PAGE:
Finally, the Court used strong language on its views of political theory near the end of its opinion: “representatives serve all residents, not just those eligible or registered to vote” and that “each representative” ought to be “subject to requests and suggestions from the same number of constituents.”17 In the event some jurisdiction in the future attempts to use some basis other than total population in its redistricting system, it is highly likely that this political theory will be invoked repeatedly. These statements were not just political theory cited approvingly, but as if these were the Court’s settled beliefs on how political representation ought to be.
Perhaps this parsing of the opinion reads too much—it might be that this case does not stand for so bold a proposition. While the Court does not address precedent like Burns, it does not distinguish it or minimize it, either. Lower court opinions that had previously deferred on the question of the appropriate apportionment base were also cited without disapproval. And if we take the Court at its word, it has genuinely reserved the matter of whether states may use a non-population basis for drawing districts for another day.
But it is worth noting that the simple and unanimous decision of the Court may lead to the adoption of a narrower theory of “one person, one vote,” one that leaves less discretion to the states. Whether states (or localities) may exclude incarcerated prisoners, non-citizens, or non-voters, among other theories, when drawing districts may be tested in the very near future—and the Court’s logic in Evenwel will surely be at the center of the disputes.
- It is worth noting that Justice Thomas found in Evenwel that the doctrine of “one person, one vote” was a judicial creation unsupported by the Constitution. See Evenwel v. Abbott, No. 14-940, slip op. 1 (U.S. Apr. 4, 2016) (Thomas, J., concurring); accord Michael W. McConnell, The Redistricting Cases: Original Mistakes and Current Consequences, 24 Harv. J.L. & Pub. Pol’y 103 (2000); Earl M. Maltz, Inconvenient Truth: Originalism, Democratic Theory and the Reapportionment Cases, Miss. L.J. (forthcoming).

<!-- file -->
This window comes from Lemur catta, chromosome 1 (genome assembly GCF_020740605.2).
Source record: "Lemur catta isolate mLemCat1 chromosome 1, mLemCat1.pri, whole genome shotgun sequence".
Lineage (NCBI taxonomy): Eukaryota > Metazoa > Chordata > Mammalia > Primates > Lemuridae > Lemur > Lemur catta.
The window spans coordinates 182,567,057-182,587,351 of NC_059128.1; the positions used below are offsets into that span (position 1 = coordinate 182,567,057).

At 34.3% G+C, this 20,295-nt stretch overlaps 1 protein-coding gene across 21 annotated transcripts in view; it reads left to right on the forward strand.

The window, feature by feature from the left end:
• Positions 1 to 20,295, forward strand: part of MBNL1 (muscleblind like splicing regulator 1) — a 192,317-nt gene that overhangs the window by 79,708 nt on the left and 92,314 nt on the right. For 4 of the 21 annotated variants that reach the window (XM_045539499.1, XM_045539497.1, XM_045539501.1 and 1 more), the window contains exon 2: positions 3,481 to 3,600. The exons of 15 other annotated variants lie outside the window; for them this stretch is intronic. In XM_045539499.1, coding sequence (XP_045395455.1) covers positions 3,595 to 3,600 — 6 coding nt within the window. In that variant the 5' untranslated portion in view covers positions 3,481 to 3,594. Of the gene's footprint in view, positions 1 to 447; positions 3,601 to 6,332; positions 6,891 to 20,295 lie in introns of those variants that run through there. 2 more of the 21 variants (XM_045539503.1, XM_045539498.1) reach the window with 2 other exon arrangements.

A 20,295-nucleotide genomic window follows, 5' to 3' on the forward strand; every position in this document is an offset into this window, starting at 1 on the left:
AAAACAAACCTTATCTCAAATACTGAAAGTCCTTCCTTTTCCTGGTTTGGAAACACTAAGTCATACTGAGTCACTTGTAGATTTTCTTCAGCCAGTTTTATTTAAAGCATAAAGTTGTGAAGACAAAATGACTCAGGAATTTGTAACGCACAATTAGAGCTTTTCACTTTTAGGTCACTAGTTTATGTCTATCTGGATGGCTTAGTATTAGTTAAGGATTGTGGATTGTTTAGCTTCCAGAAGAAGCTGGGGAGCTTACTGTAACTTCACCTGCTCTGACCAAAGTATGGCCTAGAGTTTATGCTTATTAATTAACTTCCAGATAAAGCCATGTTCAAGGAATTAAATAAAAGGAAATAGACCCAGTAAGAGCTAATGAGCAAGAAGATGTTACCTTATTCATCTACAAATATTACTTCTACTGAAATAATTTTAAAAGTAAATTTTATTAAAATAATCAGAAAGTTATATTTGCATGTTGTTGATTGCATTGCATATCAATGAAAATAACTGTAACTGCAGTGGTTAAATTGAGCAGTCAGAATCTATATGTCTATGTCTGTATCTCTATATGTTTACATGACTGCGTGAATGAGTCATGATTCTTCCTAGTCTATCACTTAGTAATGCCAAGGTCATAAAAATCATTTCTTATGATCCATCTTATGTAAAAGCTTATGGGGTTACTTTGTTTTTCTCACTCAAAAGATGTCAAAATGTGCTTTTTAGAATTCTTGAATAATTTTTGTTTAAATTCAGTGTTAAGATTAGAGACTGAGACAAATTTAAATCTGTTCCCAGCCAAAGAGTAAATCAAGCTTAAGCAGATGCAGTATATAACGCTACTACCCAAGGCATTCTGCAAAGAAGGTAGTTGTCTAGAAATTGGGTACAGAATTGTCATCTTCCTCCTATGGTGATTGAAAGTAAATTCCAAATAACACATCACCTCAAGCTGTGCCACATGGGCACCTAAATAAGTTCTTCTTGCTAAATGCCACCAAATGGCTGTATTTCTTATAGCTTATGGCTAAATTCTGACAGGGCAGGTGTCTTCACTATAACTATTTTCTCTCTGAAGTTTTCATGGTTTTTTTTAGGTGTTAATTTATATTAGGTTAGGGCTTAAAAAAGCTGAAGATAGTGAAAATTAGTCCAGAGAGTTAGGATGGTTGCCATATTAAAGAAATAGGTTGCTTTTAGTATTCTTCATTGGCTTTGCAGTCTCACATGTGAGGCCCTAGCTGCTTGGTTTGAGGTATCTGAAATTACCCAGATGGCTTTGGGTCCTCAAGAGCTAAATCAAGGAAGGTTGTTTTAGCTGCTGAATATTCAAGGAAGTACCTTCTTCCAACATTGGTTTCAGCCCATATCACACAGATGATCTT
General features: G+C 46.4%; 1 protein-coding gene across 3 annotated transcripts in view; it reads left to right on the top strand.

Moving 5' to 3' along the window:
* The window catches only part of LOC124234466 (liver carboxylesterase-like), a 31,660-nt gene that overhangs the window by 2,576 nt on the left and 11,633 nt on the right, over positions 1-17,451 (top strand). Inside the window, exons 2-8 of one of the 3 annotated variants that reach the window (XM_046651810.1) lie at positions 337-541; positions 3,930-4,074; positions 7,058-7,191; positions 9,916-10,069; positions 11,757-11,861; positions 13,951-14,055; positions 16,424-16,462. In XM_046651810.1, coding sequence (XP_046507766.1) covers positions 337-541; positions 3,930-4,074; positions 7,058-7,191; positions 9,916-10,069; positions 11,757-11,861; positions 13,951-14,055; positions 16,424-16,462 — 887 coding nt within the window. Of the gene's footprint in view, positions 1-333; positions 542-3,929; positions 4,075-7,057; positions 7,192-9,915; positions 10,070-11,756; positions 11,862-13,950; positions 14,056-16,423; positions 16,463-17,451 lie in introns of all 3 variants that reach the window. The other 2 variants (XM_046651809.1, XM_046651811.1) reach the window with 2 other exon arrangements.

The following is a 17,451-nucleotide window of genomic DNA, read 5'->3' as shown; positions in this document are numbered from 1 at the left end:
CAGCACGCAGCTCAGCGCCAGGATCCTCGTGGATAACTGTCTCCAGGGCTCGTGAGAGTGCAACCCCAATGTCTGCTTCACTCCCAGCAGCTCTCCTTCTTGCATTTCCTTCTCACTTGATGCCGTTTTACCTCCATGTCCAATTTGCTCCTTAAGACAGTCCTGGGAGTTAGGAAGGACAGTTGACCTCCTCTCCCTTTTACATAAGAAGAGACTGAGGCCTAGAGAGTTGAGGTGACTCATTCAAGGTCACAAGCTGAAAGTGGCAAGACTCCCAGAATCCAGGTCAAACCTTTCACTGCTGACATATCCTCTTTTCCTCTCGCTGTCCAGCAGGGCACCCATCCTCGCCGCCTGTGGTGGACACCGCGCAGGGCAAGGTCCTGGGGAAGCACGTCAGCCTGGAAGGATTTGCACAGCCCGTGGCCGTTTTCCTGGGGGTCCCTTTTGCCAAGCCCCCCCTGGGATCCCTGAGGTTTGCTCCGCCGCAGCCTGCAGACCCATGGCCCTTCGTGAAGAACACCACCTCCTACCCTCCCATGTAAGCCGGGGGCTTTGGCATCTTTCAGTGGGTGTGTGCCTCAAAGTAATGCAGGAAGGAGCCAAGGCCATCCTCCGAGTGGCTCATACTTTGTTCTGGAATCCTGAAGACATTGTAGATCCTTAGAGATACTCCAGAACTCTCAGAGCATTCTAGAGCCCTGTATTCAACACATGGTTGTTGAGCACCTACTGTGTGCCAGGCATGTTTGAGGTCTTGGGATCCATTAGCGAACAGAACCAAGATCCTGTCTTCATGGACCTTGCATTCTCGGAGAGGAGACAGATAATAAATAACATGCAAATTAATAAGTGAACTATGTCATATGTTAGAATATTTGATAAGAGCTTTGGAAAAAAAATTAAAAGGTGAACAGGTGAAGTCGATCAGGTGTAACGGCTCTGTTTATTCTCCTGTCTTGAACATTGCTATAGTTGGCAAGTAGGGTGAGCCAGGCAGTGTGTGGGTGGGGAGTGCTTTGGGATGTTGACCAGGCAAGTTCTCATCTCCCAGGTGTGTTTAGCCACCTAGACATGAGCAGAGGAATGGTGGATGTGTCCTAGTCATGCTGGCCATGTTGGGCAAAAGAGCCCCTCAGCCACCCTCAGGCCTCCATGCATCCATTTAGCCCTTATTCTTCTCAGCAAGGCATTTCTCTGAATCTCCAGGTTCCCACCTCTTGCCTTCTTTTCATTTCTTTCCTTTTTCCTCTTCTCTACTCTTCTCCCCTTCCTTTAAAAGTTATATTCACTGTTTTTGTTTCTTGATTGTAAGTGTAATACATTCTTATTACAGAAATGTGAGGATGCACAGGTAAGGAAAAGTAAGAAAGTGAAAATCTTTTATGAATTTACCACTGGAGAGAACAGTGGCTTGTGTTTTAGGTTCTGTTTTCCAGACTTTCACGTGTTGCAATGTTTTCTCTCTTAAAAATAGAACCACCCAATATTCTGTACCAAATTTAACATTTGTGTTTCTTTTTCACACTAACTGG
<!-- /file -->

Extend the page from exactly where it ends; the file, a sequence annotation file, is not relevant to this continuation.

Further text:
- See Sanford Levinson, One Person, One Vote: A Mantra in Need of Meaning, 80 N.C. L. Rev. 1269 (2002).
- Evenwel v. Abbott, No. 14-940, slip op. 1 (U.S. Apr. 4, 2016).
- Reynolds v. Sims, 377 U.S. 533 (1964).
- Evenwel, slip op. at 1.
- Baker v. Carr, 369 U.S. 186 (1962).
- See generally Derek T. Muller, Perpetuating “One Person, One Vote” Errors, 39 Harv. J.L. & Pub. Pol’y __ (forthcoming 2016).
- Burns v. Richardson, 384 U.S. 73 (1966).
- Id. at 94.
- Evenwel, slip op. at 4.
- Id. at 19.
- U.S. Const. art. I, § 2, cl. 3.
- Evenwel, slip op. at 10–11.
- Wesberry v. Sanders, 376 U.S. 1 (1964).
- Evenwel, slip op. at 12.
- Id. at 1 (Alito, J., concurring).
- Id. at 18–19 (majority opinion).
- See Calvin v. Jefferson Cty. Bd. of Comm’rs, No. 4:15CV131-MW/CAS, 2016 WL 1122884 (N.D. Fla. Mar. 19, 2016).
Professor Derek Muller is an associate professor of law at pepperdine School of Law. Professor Muller’s research and writing focus on election law, particularly federalism and the role of states in the administration of elections. His work has been selected for publication in the Indiana Law Journal, the Arizona State Law Journal, and the Election Law Journal. At Pepperdine, he teaches in the areas of election law, civil procedure, complex litigation, admininstrative law, and evidence.
Derek Muller, Response, Evenwel v. Abbott, Geo. Wash. L. Rev. Docket (Apr. 05, 2016), http://www.gwlr.org/evenwel-v-abbott-a-new-attempt-to-define-one-person-one-vote.